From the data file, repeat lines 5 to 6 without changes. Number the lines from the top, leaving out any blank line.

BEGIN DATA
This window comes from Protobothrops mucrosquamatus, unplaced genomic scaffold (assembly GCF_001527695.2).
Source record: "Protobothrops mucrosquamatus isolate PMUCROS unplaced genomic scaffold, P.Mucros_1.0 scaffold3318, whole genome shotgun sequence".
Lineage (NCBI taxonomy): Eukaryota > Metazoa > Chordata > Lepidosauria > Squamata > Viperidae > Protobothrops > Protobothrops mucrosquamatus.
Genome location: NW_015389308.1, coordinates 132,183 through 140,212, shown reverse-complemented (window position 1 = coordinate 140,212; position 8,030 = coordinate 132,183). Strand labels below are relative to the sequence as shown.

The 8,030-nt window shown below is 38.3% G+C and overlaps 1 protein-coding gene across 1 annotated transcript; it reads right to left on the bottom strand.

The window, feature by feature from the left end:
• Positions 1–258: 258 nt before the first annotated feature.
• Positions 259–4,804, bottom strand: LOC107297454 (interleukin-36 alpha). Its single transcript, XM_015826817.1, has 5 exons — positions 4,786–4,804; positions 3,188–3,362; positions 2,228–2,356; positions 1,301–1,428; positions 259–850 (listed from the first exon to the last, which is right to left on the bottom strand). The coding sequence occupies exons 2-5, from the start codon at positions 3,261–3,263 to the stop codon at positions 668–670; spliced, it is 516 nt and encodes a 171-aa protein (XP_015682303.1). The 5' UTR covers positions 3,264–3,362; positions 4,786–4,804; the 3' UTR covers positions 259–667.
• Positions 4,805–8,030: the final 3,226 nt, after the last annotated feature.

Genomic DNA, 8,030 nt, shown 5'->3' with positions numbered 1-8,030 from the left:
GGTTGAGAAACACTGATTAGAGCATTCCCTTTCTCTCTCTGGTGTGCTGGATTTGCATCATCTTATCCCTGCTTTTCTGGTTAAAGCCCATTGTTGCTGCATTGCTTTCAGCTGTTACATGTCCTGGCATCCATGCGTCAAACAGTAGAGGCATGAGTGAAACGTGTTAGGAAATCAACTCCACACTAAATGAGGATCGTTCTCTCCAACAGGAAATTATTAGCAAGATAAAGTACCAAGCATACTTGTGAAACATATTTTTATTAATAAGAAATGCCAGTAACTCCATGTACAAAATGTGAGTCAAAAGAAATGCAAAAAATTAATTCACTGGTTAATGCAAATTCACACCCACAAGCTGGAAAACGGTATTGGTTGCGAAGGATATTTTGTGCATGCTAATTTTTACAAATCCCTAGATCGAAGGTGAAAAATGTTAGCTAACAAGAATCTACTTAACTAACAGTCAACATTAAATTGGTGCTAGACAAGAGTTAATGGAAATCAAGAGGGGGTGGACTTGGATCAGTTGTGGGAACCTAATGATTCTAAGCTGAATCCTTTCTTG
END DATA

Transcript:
The 8,030-nt window shown below is 38.3% G+C and overlaps 1 protein-coding gene across 1 annotated transcript; it reads right to left on the bottom strand.

The window, feature by feature from the left end: